Of the R72-million donated, the bulk has been spent. More than R15-million in sponsored equipment has gone to the Charlotte Maxeke Johannesburg Academic Hospital. Chris Hani Baragwanath has received just under R12-million in equipment. The Steve Biko Academic Hospital... almost two million. Over R5-million was spent on a new ICU at Kimberley hospital. In excess of R6-million was spent at Universitas hospital in Bloemfontein. King Edward VIII Hospital in Durban has received R1.8-million worth of equipment that is already in use. A further R20-million has been donated to build a brand new paediatric unit. Child welfare organisations have received more than R3-million in donations.
George: 'A lot of the corporates that gave us donations have been so impressed by the way that the donations have been spent and properly accounted for that they've been to the handovers and seen the equipment in situ changing lives... saving lives, in most cases. So they've come back and given more.'
Those sponsors include Xtrata, Discovery Health, Hollard and Sasol. Donating over R4-million for a second time is the Industrial Development Corporation.
[February 2010] Bongani: 'Since you came on board, what have your feelings been as you've seen equipment being delivered to hospital after hospital and different wards being opened up?'
[February 2010] Geoffrey Qhena (Industrial Development Corporation): 'Well, there's been a great sense of saying ‘we have indeed made a difference’ where we've seen how people's lives been made much easier.'
The IDC has spent over R8-million on life-saving trauma equipment in the form of two specialised x-ray machines.
[February 2010] Dr Elias Degiannis (Trauma Director): 'We put the patient on - as he comes in on his trolley - we put him on the Lodox trolley.'
Sounds simple, but this South African invention makes the difference between life and death.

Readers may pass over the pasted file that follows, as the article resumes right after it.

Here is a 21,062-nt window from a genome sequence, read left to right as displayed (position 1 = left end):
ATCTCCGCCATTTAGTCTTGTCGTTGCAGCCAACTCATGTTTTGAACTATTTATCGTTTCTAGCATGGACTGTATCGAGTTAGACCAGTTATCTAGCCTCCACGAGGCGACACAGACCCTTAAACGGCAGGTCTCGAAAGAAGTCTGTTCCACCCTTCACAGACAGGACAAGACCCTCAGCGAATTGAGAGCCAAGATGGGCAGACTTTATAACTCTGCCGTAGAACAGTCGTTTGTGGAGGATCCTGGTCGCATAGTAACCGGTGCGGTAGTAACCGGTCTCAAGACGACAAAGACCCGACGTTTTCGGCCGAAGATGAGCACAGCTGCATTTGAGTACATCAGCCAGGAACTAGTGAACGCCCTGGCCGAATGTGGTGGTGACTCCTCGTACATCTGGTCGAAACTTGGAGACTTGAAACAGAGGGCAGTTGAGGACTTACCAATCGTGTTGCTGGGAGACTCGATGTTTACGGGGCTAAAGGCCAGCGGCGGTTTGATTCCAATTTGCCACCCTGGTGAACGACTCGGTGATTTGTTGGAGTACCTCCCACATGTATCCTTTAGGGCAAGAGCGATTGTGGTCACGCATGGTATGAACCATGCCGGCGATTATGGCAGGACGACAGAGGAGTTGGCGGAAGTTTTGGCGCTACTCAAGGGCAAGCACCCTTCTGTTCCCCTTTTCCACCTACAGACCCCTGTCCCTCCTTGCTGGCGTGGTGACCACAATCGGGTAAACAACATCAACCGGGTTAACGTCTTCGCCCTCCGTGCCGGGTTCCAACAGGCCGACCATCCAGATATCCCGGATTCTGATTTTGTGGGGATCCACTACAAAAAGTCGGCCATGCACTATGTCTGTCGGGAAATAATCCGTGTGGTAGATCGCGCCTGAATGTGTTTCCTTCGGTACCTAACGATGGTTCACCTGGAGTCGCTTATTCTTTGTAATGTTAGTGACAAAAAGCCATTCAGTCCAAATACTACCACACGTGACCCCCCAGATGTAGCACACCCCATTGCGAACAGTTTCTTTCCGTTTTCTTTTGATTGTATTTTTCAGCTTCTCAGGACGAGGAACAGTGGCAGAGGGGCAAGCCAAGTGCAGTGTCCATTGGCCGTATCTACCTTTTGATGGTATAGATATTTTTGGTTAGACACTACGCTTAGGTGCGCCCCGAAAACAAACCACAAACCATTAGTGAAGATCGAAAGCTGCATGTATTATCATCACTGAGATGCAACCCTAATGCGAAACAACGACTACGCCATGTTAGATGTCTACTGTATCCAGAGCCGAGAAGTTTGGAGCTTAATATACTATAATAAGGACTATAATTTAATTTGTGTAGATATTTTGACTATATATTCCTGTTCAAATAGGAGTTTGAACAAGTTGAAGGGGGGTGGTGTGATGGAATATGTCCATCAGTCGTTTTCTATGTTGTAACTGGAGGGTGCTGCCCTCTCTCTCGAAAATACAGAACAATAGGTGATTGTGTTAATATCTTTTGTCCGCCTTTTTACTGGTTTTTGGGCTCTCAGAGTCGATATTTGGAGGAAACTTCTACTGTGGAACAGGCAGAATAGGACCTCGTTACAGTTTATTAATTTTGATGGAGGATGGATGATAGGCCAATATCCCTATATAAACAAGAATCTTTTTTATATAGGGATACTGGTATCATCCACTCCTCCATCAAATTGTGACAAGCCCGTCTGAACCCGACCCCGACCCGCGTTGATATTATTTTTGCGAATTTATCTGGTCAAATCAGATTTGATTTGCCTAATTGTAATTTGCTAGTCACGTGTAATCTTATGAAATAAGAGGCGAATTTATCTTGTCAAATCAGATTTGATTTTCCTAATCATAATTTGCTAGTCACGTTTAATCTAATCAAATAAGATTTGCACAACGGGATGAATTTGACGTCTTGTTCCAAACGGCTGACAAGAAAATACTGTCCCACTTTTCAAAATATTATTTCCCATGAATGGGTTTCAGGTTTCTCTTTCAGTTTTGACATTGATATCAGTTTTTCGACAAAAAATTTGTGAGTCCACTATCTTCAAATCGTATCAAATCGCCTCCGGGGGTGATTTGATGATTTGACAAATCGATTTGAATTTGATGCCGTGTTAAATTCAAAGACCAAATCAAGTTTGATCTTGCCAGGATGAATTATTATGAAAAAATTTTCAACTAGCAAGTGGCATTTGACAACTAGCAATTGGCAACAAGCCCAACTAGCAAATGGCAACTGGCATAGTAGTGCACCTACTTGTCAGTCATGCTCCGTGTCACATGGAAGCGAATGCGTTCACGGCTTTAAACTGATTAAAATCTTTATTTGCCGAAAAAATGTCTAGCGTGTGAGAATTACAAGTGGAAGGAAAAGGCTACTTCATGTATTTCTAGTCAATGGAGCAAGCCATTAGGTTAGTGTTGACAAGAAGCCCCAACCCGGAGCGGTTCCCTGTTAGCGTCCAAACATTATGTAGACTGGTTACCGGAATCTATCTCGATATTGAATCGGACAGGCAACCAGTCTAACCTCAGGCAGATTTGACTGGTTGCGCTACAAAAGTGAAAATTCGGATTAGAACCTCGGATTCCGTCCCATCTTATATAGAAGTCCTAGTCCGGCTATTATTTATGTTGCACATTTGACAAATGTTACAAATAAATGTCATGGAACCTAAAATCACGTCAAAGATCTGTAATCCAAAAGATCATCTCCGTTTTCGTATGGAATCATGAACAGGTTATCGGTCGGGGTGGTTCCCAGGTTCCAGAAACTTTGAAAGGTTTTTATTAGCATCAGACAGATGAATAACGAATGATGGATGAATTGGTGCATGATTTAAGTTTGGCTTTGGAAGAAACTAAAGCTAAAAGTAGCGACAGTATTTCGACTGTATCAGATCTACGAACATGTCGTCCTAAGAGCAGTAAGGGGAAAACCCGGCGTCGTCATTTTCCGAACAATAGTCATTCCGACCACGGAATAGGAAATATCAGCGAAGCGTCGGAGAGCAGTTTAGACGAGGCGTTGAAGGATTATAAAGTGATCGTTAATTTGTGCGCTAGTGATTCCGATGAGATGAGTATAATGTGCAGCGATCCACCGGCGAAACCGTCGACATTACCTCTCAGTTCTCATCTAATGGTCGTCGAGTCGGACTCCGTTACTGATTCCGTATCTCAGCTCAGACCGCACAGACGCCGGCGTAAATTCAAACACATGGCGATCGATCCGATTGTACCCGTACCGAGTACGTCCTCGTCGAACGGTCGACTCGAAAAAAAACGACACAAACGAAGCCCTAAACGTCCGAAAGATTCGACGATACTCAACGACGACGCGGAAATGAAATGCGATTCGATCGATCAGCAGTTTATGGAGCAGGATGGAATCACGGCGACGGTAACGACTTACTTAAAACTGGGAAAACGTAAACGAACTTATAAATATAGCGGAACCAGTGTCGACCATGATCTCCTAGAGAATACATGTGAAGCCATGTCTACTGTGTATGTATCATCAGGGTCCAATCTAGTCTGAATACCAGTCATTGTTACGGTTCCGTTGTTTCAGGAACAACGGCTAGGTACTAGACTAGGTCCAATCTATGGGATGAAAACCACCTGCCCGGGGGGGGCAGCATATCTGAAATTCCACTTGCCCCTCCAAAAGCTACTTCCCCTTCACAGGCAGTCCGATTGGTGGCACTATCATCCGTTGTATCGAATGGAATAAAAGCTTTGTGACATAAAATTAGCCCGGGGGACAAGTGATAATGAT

[February 2010] Dr Degiannis: 'It means that our patients are investigated straight away as soon as they hit resus (resuscitation)'. It takes about one minute to have the whole body x-rayed. And then we can proceed with the resuscitation very, very fast. So, from the practical points, it cuts down on the resuscitation time [and] you can say that it saves lives.'
[February 2010] Geoffrey: 'Because I think as the MEC had said, people don't have a choice - some people - and what we're doing with this is we're giving them an opportunity to get access to state of the art technology as far as health is concerned.'
Dr Loveland: 'I can honestly say that we've got everything that we need and that we're not going to need to procure new equipment for probably many years to come.'
George: 'We believe there is a great deal more to do and we have some very big capital projects to still execute - the most notable being the hospital in Durban at King Edward VIII. Carte Blanche is committed to this project and we've committed to it for at least five years from the day of inception. I don't see how we can possibly step away from it because we've made a contribution that needs to be nursed.'
[On screen] Chris Hani Baragwaneth Sponsors: Nestlé, IDC, MTN, GlaxoSmithKline, Estee Lauder, Standard Bank, Air Products, Old Mutual, Xstrata, LG, Polyflor, Bombela Concession, Grobir, Marcus Medical
Producer : Odette Schwegler
Presenter : Bongani Bingwa